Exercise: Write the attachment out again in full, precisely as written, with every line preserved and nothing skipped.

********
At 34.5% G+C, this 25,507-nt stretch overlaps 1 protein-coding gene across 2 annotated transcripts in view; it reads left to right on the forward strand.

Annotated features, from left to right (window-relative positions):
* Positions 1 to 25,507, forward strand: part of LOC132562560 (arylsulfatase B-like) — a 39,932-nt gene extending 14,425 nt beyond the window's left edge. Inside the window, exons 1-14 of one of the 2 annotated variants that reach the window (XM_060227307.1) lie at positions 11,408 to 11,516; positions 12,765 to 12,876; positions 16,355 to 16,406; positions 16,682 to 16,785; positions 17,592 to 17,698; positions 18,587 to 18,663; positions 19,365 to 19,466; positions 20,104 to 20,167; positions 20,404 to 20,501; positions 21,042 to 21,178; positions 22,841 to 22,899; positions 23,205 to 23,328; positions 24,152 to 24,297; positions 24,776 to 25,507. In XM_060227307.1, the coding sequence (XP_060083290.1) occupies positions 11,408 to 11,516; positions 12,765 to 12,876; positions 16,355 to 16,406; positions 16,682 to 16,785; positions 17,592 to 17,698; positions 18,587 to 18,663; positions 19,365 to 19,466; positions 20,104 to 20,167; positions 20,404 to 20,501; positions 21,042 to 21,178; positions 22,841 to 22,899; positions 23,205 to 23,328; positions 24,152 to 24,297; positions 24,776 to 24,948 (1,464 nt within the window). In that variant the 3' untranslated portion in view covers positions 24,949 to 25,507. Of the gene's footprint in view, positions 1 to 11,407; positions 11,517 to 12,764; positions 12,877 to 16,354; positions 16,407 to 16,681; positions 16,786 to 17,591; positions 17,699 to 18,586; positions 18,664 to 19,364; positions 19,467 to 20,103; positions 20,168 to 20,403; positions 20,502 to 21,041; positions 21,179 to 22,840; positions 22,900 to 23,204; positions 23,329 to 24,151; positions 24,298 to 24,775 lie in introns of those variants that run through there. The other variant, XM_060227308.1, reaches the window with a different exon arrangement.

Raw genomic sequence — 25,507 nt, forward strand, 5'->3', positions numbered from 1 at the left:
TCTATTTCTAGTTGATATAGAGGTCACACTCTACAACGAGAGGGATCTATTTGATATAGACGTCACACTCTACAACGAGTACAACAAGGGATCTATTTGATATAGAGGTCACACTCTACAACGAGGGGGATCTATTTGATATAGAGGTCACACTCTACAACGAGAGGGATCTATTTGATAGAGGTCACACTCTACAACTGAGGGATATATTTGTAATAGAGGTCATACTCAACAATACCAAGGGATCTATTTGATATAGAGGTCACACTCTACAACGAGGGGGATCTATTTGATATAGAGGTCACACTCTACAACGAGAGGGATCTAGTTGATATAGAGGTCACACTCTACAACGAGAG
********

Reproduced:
At 34.5% G+C, this 25,507-nt stretch overlaps 1 protein-coding gene across 2 annotated transcripts in view; it reads left to right on the forward strand.

Annotated features, from left to right (window-relative positions):
* Positions 1 to 25,507, forward strand: part of LOC132562560 (arylsulfatase B-like) — a 39,932-nt gene extending 14,425 nt beyond the window's left edge. Inside the window, exons 1-14 of one of the 2 annotated variants that reach the window (XM_060227307.1) lie at positions 11,408 to 11,516; positions 12,765 to 12,876; positions 16,355 to 16,406; positions 16,682 to 16,785; positions 17,592 to 17,698; positions 18,587 to 18,663; positions 19,365 to 19,466; positions 20,104 to 20,167; positions 20,404 to 20,501; positions 21,042 to 21,178; positions 22,841 to 22,899; positions 23,205 to 23,328; positions 24,152 to 24,297; positions 24,776 to 25,507. In XM_060227307.1, the coding sequence (XP_060083290.1) occupies positions 11,408 to 11,516; positions 12,765 to 12,876; positions 16,355 to 16,406; positions 16,682 to 16,785; positions 17,592 to 17,698; positions 18,587 to 18,663; positions 19,365 to 19,466; positions 20,104 to 20,167; positions 20,404 to 20,501; positions 21,042 to 21,178; positions 22,841 to 22,899; positions 23,205 to 23,328; positions 24,152 to 24,297; positions 24,776 to 24,948 (1,464 nt within the window). In that variant the 3' untranslated portion in view covers positions 24,949 to 25,507. Of the gene's footprint in view, positions 1 to 11,407; positions 11,517 to 12,764; positions 12,877 to 16,354; positions 16,407 to 16,681; positions 16,786 to 17,591; positions 17,699 to 18,586; positions 18,664 to 19,364; positions 19,467 to 20,103; positions 20,168 to 20,403; positions 20,502 to 21,041; positions 21,179 to 22,840; positions 22,900 to 23,204; positions 23,329 to 24,151; positions 24,298 to 24,775 lie in introns of those variants that run through there. The other variant, XM_060227308.1, reaches the window with a different exon arrangement.

Raw genomic sequence — 25,507 nt, forward strand, 5'->3', positions numbered from 1 at the left:
TCTATTTCTAGTTGATATAGAGGTCACACTCTACAACGAGAGGGATCTATTTGATATAGACGTCACACTCTACAACGAGTACAACAAGGGATCTATTTGATATAGAGGTCACACTCTACAACGAGGGGGATCTATTTGATATAGAGGTCACACTCTACAACGAGAGGGATCTATTTGATAGAGGTCACACTCTACAACTGAGGGATATATTTGTAATAGAGGTCATACTCAACAATACCAAGGGATCTATTTGATATAGAGGTCACACTCTACAACGAGGGGGATCTATTTGATATAGAGGTCACACTCTACAACGAGAGGGATCTAGTTGATATAGAGGTCACACTCTACAACGAGAG